Sunday, November 6, 2011
Mike and I took stock in the car this morning on to way to and from church, in between unrelated observations from the backseat. Family life: it's challenging. It's easy to feel overwhelmed. He has so much work. I take on too much, and, as longtime readers may already know, want a lot of incompatible things.
It was sobering, as confronting the limits of time, money, and good humor only can be. A new pair of fancy shoes, a new job, a private school and a new baby simple do not line up, not in this universe nor any other, no matter the contortionist fantasies I concoct in quieter moments (an unknown rich relative will die, leaving us a small fortune; a high powered literary agent will stumble upon Homemade Time and beg me to sign a book deal, leaving me free to write, start a community-oriented bilingual nonprofit, and have one, or six, more babies; an unknown well-resourced nonprofit down the street will come knocking, offering me a lucrative part-time social work job; etc.)
But dearie me, I am a grown up now and should know better! This life has its limits, and in truth that's a good thing. All the better to appreciate and be creative within the context we are given, which in my case is a wealth of blessings. The whole sober gray cloud lifted and scudded away before too long. Here is what happened:
The day was gorgeous. The yellow paw paw tree glowed in the sunlight, standing sentry as we played nearby. Gabriel took a nap, Mike went to the gym, Frances composed poetry on the computer, and I washed the windows that face onto the backyard.
The pleasure I take in cleaning the windows is admittedly weird and certainly unexpected from this lackadaisical housekeeper. But I do love to wear myself out every few months with newspaper and vinegar, rubbing circles til the smudges disappear and the sun shines unimpeded into the house once again. Outside, I removed the screens and spiderwebs and scrubbed away at the big picture window that looks into the living room. The sight of our home from the outside caught me unawares.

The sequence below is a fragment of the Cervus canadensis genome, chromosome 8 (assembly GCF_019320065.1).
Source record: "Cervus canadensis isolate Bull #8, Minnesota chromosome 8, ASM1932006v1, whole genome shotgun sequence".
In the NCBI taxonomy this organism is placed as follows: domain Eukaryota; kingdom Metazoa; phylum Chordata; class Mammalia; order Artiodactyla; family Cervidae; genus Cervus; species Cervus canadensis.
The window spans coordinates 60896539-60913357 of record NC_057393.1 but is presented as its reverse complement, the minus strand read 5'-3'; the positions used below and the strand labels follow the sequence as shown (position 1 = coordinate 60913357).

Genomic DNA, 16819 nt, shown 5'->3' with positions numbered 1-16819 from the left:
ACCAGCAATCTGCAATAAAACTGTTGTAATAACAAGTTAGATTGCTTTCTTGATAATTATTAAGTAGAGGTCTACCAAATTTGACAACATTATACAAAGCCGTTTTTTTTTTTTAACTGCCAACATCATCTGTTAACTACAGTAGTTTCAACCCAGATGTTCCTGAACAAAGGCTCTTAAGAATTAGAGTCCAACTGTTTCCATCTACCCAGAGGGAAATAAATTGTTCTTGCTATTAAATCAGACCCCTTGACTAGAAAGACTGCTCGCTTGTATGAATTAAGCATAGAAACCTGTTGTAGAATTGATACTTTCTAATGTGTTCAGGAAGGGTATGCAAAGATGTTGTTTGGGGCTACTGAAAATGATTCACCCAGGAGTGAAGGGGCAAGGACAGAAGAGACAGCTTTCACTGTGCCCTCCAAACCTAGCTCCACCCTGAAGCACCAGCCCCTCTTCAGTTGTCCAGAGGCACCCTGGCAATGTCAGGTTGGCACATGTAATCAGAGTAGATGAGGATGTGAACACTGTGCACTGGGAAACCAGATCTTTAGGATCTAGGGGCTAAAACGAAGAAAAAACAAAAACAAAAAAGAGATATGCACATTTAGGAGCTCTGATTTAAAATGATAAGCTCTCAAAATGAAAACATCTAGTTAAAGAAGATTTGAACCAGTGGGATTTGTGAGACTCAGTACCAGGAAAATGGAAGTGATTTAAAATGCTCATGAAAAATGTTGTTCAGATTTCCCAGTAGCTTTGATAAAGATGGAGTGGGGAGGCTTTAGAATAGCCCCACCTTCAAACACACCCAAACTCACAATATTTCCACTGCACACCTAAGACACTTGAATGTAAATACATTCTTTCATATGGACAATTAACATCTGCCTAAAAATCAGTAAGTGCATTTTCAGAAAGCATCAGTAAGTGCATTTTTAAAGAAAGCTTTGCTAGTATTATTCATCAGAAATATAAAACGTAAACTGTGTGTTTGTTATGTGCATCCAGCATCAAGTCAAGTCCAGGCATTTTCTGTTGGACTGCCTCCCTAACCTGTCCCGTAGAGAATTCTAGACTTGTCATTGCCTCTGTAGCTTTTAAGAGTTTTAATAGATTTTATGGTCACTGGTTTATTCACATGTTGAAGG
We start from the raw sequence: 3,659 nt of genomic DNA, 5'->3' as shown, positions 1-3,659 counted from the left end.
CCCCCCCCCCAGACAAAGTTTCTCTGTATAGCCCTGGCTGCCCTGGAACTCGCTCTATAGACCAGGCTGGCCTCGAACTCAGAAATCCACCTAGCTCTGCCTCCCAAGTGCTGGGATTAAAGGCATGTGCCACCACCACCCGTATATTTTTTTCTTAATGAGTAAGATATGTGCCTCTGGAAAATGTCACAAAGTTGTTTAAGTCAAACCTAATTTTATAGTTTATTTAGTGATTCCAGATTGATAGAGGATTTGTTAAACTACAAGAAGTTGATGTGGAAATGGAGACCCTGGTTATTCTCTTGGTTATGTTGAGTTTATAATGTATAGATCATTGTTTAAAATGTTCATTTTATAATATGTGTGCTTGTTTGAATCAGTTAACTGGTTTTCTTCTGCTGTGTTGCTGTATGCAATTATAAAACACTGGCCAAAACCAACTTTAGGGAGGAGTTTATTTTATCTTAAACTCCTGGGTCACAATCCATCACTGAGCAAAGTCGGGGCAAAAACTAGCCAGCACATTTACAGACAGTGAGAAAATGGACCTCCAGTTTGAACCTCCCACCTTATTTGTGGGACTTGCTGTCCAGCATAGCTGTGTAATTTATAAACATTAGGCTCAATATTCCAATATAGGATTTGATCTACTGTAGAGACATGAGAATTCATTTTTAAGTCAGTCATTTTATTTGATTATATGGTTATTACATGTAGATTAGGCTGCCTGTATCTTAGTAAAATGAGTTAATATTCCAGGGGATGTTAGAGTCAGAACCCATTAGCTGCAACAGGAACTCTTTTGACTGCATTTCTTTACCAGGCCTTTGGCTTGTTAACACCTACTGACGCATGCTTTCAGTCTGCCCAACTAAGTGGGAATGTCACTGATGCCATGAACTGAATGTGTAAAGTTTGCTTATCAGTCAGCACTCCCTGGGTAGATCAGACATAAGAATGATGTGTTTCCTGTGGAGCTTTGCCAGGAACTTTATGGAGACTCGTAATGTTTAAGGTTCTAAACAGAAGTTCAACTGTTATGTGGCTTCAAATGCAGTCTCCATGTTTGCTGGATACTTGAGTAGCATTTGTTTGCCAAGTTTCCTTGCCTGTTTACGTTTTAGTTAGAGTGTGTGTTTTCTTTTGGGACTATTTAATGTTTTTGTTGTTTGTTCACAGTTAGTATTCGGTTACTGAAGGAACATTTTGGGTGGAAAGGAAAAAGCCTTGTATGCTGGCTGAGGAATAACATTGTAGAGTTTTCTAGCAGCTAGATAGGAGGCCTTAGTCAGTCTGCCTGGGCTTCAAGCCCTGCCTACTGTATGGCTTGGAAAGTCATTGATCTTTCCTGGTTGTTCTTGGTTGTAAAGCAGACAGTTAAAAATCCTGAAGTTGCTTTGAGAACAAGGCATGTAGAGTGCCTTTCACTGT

There was the table strewn with newspapers and children's books, my clogs on the rug, the sweater I'd been trying to fix on the couch, the multitude of jackets and bags hanging on hooks by the front door. As I cleaned, Mike came back and settled into the couch with a section of the paper. There he was, my husband, in a blue sweater and glasses.
It was like the experience of seeing an intimate at a party, on the street, or some other unexpected place: for a split second, you see them as any stranger might. Oh my goodness, you think, that's what my parent/spouse/child looks like! You see them afresh: their self-possession or humor or beauty or gravitas just about blows you away, and you are flooded with gratitude because this strange alluring person is yours.
The portrait of the family I saw within was, dare I say it, a tiny bit beautiful. Messy, funny, bookish, scrappy. Why, I thought, I would like to go inside and know those people. And then I realized that I did know them, and they were mine, and I was theirs. I wanted to laugh. But instead I just scrubbed away a little harder at the reflection of the golden trees superimposed on my husband's beloved face, still on the other side of the glass.
These brilliant autumn days make it hard to hang onto what we're missing for too long. Dear readers, I hope you're beginning this new week with a sense of plenty, too.